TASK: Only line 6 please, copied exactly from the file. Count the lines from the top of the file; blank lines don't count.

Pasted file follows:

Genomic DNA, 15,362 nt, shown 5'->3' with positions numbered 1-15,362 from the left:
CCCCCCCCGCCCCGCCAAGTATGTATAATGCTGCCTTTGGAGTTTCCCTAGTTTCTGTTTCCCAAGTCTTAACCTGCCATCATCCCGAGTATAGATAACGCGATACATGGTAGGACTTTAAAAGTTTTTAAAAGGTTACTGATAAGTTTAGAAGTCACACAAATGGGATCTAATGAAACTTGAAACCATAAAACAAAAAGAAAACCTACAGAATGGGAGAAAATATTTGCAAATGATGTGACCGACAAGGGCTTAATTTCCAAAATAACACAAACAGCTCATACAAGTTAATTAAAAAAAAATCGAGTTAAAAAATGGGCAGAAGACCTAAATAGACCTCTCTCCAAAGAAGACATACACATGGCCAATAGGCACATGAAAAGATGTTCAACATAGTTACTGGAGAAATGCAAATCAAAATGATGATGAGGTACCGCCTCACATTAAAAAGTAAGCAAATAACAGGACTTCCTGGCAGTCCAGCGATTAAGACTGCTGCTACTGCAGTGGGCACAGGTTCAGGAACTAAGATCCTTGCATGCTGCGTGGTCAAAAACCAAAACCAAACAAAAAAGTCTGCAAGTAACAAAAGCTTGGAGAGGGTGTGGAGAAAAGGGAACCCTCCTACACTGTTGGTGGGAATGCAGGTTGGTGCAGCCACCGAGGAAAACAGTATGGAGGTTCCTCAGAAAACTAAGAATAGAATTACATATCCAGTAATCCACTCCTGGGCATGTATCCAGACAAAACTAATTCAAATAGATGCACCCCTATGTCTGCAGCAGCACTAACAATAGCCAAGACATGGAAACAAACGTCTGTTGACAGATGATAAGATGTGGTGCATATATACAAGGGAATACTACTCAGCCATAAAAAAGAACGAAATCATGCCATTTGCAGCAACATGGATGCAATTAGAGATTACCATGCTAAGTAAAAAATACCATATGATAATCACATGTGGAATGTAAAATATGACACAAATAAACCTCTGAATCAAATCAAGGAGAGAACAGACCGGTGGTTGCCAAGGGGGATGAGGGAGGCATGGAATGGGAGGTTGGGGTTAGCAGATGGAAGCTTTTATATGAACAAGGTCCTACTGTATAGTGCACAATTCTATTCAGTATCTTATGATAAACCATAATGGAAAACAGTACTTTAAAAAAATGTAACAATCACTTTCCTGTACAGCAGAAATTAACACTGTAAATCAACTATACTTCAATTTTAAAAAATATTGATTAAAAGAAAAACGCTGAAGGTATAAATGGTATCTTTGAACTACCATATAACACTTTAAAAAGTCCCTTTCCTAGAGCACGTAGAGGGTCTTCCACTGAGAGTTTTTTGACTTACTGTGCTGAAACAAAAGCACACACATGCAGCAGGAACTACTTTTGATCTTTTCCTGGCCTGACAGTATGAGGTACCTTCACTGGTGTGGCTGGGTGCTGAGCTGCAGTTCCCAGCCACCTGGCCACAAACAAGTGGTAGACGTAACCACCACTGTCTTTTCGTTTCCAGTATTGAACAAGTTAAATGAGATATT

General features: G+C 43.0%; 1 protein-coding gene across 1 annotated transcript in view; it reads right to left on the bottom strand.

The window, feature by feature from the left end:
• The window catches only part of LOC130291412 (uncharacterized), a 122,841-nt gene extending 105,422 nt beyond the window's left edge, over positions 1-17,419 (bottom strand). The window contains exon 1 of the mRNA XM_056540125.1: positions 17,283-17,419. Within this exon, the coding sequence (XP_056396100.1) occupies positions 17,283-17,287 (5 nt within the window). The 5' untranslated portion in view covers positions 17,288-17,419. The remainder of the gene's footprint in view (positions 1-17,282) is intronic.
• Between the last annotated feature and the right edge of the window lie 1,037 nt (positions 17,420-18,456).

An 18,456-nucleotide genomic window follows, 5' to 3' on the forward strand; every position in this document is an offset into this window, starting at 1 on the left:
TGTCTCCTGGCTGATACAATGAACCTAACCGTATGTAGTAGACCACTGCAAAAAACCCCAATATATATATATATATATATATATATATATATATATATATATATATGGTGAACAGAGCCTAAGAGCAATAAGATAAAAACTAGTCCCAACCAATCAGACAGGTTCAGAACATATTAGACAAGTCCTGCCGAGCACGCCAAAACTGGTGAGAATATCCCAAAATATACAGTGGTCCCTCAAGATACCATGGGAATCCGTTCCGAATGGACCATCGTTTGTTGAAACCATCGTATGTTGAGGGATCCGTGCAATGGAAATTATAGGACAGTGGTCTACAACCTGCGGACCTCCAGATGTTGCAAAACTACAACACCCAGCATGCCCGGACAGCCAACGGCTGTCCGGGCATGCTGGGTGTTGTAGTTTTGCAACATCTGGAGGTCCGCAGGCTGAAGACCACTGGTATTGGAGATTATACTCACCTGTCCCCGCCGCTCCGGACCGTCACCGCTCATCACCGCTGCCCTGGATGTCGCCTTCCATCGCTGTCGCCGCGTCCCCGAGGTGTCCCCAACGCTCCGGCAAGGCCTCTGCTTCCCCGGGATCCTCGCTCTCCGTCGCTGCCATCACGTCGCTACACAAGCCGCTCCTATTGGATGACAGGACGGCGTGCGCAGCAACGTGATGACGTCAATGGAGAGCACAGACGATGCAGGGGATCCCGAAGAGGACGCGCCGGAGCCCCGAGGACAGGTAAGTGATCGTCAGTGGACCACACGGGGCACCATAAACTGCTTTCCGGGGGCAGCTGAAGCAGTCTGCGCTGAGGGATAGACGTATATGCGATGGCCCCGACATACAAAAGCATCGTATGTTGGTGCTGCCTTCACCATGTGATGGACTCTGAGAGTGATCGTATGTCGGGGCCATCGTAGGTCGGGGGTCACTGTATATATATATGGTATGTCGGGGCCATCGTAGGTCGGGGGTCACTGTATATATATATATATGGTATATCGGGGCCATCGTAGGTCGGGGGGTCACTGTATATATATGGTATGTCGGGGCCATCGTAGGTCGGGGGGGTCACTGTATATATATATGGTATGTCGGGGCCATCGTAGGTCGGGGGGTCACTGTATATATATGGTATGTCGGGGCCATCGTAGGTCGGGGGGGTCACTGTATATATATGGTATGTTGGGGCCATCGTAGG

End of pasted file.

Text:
• Between the last annotated feature and the right edge of the window lie 1,037 nt (positions 17,420-18,456).